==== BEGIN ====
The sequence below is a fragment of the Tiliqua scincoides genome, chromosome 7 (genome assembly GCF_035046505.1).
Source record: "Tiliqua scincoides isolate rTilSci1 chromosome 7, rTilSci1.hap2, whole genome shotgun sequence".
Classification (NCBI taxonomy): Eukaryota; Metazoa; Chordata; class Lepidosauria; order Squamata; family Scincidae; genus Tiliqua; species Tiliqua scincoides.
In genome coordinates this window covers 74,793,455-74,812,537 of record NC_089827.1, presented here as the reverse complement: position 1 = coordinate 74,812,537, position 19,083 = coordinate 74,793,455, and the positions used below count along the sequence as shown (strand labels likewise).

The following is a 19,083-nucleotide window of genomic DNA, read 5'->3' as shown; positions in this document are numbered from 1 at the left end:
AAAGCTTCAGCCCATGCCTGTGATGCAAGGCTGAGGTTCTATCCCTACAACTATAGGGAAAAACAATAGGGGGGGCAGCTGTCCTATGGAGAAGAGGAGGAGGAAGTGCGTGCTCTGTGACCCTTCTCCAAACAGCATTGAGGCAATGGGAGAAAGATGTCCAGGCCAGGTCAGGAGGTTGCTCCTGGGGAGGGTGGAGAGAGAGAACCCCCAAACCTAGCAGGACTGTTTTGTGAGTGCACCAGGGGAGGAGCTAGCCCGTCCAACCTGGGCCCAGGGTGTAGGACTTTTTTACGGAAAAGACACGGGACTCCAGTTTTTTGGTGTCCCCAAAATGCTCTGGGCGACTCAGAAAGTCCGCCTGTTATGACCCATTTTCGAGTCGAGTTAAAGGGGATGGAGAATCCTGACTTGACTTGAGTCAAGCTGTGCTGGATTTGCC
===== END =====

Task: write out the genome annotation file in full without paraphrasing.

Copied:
The sequence below is a fragment of the Tiliqua scincoides genome, chromosome 7 (genome assembly GCF_035046505.1).
Source record: "Tiliqua scincoides isolate rTilSci1 chromosome 7, rTilSci1.hap2, whole genome shotgun sequence".
Classification (NCBI taxonomy): Eukaryota; Metazoa; Chordata; class Lepidosauria; order Squamata; family Scincidae; genus Tiliqua; species Tiliqua scincoides.
In genome coordinates this window covers 74,793,455-74,812,537 of record NC_089827.1, presented here as the reverse complement: position 1 = coordinate 74,812,537, position 19,083 = coordinate 74,793,455, and the positions used below count along the sequence as shown (strand labels likewise).

The following is a 19,083-nucleotide window of genomic DNA, read 5'->3' as shown; positions in this document are numbered from 1 at the left end:
AAAGCTTCAGCCCATGCCTGTGATGCAAGGCTGAGGTTCTATCCCTACAACTATAGGGAAAAACAATAGGGGGGGCAGCTGTCCTATGGAGAAGAGGAGGAGGAAGTGCGTGCTCTGTGACCCTTCTCCAAACAGCATTGAGGCAATGGGAGAAAGATGTCCAGGCCAGGTCAGGAGGTTGCTCCTGGGGAGGGTGGAGAGAGAGAACCCCCAAACCTAGCAGGACTGTTTTGTGAGTGCACCAGGGGAGGAGCTAGCCCGTCCAACCTGGGCCCAGGGTGTAGGACTTTTTTACGGAAAAGACACGGGACTCCAGTTTTTTGGTGTCCCCAAAATGCTCTGGGCGACTCAGAAAGTCCGCCTGTTATGACCCATTTTCGAGTCGAGTTAAAGGGGATGGAGAATCCTGACTTGACTTGAGTCAAGCTGTGCTGGATTTGCC